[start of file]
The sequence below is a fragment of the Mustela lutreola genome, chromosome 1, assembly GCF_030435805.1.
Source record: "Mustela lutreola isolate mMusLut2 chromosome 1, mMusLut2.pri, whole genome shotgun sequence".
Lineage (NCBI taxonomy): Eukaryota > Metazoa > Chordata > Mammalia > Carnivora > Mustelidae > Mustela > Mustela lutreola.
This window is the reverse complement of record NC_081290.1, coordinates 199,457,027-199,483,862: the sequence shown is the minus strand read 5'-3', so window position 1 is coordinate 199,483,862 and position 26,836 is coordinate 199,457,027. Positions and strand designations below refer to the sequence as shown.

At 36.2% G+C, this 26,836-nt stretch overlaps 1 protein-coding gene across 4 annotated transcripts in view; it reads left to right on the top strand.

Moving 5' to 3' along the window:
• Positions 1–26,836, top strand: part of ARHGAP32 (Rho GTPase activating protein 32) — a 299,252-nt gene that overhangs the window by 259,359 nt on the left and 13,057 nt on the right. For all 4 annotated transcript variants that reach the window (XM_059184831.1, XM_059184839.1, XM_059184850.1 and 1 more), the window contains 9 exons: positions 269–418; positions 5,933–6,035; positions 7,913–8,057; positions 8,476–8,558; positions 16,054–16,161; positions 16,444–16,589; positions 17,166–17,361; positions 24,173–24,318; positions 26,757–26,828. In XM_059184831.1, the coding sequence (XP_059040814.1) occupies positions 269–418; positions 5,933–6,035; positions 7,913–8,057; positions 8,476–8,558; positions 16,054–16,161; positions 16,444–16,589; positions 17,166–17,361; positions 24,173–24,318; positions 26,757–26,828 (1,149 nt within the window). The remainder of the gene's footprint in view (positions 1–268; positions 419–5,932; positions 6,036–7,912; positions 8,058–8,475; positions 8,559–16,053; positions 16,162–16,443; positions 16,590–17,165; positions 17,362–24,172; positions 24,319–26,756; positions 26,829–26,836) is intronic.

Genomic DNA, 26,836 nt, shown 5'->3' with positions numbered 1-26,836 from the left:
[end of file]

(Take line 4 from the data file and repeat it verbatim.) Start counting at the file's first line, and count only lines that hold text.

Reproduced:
This window is the reverse complement of record NC_081290.1, coordinates 199,457,027-199,483,862: the sequence shown is the minus strand read 5'-3', so window position 1 is coordinate 199,483,862 and position 26,836 is coordinate 199,457,027. Positions and strand designations below refer to the sequence as shown.